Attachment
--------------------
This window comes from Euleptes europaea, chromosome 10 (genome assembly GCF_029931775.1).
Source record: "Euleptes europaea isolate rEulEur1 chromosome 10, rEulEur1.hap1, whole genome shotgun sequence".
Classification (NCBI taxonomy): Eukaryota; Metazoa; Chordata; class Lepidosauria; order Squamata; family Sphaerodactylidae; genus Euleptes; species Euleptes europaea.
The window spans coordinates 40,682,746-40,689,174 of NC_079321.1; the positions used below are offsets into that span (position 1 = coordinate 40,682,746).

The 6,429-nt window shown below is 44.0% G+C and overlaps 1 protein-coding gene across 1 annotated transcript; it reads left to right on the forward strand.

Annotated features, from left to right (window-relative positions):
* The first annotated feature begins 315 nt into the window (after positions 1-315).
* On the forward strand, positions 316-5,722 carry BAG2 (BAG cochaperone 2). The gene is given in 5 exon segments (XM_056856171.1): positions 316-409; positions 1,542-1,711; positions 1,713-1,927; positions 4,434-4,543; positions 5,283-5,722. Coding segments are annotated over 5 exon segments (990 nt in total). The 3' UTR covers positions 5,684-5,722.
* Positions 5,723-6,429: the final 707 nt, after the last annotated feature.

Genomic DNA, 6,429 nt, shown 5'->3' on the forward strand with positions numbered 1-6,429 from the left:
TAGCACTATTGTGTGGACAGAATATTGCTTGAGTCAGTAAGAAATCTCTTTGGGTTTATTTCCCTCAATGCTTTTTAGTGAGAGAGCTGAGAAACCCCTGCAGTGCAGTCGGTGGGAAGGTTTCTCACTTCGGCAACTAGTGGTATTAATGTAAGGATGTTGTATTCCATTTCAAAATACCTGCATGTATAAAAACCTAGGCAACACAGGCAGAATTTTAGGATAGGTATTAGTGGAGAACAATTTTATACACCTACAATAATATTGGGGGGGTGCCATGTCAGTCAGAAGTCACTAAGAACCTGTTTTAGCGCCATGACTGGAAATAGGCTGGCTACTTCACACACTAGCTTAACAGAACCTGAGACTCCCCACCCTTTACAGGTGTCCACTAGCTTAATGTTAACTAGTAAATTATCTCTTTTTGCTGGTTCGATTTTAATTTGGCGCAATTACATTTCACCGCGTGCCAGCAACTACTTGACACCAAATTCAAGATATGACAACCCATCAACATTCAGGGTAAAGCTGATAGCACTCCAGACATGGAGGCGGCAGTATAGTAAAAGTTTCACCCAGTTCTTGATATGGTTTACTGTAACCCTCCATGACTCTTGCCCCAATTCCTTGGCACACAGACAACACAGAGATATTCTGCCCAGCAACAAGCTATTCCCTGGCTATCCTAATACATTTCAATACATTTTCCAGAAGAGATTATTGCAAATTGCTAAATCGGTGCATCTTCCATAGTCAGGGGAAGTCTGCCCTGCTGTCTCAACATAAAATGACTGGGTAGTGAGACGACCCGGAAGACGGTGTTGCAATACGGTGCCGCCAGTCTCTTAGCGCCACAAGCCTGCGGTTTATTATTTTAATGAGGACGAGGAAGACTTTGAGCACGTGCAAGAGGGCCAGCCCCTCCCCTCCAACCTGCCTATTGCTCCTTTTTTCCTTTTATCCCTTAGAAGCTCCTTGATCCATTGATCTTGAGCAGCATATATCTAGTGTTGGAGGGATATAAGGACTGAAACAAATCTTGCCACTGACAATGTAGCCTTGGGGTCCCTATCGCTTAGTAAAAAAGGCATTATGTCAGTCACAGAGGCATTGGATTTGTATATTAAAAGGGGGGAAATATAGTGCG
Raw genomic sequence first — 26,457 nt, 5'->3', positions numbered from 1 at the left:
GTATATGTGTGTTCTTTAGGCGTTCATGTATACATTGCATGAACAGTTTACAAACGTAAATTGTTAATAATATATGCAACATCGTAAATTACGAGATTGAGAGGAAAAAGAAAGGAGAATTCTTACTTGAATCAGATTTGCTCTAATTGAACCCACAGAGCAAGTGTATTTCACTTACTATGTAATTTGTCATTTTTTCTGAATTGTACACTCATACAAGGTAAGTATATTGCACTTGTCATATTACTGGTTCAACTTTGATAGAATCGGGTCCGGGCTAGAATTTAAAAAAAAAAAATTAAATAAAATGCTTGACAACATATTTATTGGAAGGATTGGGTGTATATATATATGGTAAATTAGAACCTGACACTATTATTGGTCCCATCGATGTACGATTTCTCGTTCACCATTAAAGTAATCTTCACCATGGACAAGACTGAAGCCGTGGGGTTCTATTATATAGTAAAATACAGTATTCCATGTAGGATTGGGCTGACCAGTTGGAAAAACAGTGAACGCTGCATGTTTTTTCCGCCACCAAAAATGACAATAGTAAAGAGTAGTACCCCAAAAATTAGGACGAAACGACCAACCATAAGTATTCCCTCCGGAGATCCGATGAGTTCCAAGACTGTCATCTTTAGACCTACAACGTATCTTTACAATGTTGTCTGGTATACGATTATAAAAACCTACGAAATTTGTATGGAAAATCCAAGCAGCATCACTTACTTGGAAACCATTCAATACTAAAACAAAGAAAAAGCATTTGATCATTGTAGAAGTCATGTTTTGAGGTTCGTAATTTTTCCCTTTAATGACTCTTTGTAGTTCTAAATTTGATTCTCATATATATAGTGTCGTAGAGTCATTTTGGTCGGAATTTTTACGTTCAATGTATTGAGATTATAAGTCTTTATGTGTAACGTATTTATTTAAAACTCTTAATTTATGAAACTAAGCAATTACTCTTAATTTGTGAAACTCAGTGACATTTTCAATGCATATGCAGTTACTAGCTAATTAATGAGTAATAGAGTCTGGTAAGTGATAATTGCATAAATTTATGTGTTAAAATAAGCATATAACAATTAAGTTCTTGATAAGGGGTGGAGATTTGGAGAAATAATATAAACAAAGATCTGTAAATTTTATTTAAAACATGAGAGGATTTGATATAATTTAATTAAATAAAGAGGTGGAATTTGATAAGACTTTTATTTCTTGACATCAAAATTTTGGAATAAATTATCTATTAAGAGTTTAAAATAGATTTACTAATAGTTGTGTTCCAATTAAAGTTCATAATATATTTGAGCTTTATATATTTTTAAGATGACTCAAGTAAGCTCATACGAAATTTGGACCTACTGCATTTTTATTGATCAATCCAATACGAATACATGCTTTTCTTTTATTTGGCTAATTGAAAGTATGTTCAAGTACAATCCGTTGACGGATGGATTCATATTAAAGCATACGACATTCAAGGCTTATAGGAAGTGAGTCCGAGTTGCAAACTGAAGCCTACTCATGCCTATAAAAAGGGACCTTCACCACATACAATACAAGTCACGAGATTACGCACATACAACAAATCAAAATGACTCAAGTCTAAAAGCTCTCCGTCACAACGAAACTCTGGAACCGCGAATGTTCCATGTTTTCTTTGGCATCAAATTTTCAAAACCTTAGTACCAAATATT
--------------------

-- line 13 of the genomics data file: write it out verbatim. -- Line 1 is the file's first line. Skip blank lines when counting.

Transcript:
GTATATGTGTGTTCTTTAGGCGTTCATGTATACATTGCATGAACAGTTTACAAACGTAAATTGTTAATAATATATGCAACATCGTAAATTACGAGATTGAGAGGAAAAAGAAAGGAGAATTCTTACTTGAATCAGATTTGCTCTAATTGAACCCACAGAGCAAGTGTATTTCACTTACTATGTAATTTGTCATTTTTTCTGAATTGTACACTCATACAAGGTAAGTATATTGCACTTGTCATATTACTGGTTCAACTTTGATAGAATCGGGTCCGGGCTAGAATTTAAAAAAAAAAAATTAAATAAAATGCTTGACAACATATTTATTGGAAGGATTGGGTGTATATATATATGGTAAATTAGAACCTGACACTATTATTGGTCCCATCGATGTACGATTTCTCGTTCACCATTAAAGTAATCTTCACCATGGACAAGACTGAAGCCGTGGGGTTCTATTATATAGTAAAATACAGTATTCCATGTAGGATTGGGCTGACCAGTTGGAAAAACAGTGAACGCTGCATGTTTTTTCCGCCACCAAAAATGACAATAGTAAAGAGTAGTACCCCAAAAATTAGGACGAAACGACCAACCATAAGTATTCCCTCCGGAGATCCGATGAGTTCCAAGACTGTCATCTTTAGACCTACAACGTATCTTTACAATGTTGTCTGGTATACGATTATAAAAACCTACGAAATTTGTATGGAAAATCCAAGCAGCATCACTTACTTGGAAACCATTCAATACTAAAACAAAGAAAAAGCATTTGATCATTGTAGAAGTCATGTTTTGAGGTTCGTAATTTTTCCCTTTAATGACTCTTTGTAGTTCTAAATTTGATTCTCATATATATAGTGTCGTAGAGTCATTTTGGTCGGAATTTTTACGTTCAATGTATTGAGATTATAAGTCTTTATGTGTAACGTATTTATTTAAAACTCTTAATTTATGAAACTAAGCAATTACTCTTAATTTGTGAAACTCAGTGACATTTTCAATGCATATGCAGTTACTAGCTAATTAATGAGTAATAGAGTCTGGTAAGTGATAATTGCATAAATTTATGTGTTAAAATAAGCATATAACAATTAAGTTCTTGATAAGGGGTGGAGATTTGGAGAAATAATATAAACAAAGATCTGTAAATTTTATTTAAAACATGAGAGGATTTGATATAATTTAATTAAATAAAGAGGTGGAATTTGATAAGACTTTTATTTCTTGACATCAAAATTTTGGAATAAATTATCTATTAAGAGTTTAAAATAGATTTACTAATAGTTGTGTTCCAATTAAAGTTCATAATATATTTGAGCTTTATATATTTTTAAGATGACTCAAGTAAGCTCATACGAAATTTGGACCTACTGCATTTTTATTGATCAATCCAATACGAATACATGCTTTTCTTTTATTTGGCTAATTGAAAGTATGTTCAAGTACAATCCGTTGACGGATGGATTCATATTAAAGCATACGACATTCAAGGCTTATAGGAAGTGAGTCCGAGTTGCAAACTGAAGCCTACTCATGCCTATAAAAAGGGACCTTCACCACATACAATACAAGTCACGAGATTACGCACATACAACAAATCAAAATGACTCAAGTCTAAAAGCTCTCCGTCACAACGAAACTCTGGAACCGCGAATGTTCCATGTTTTCTTTGGCATCAAATTTTCAAAACCTTAGTACCAAATATT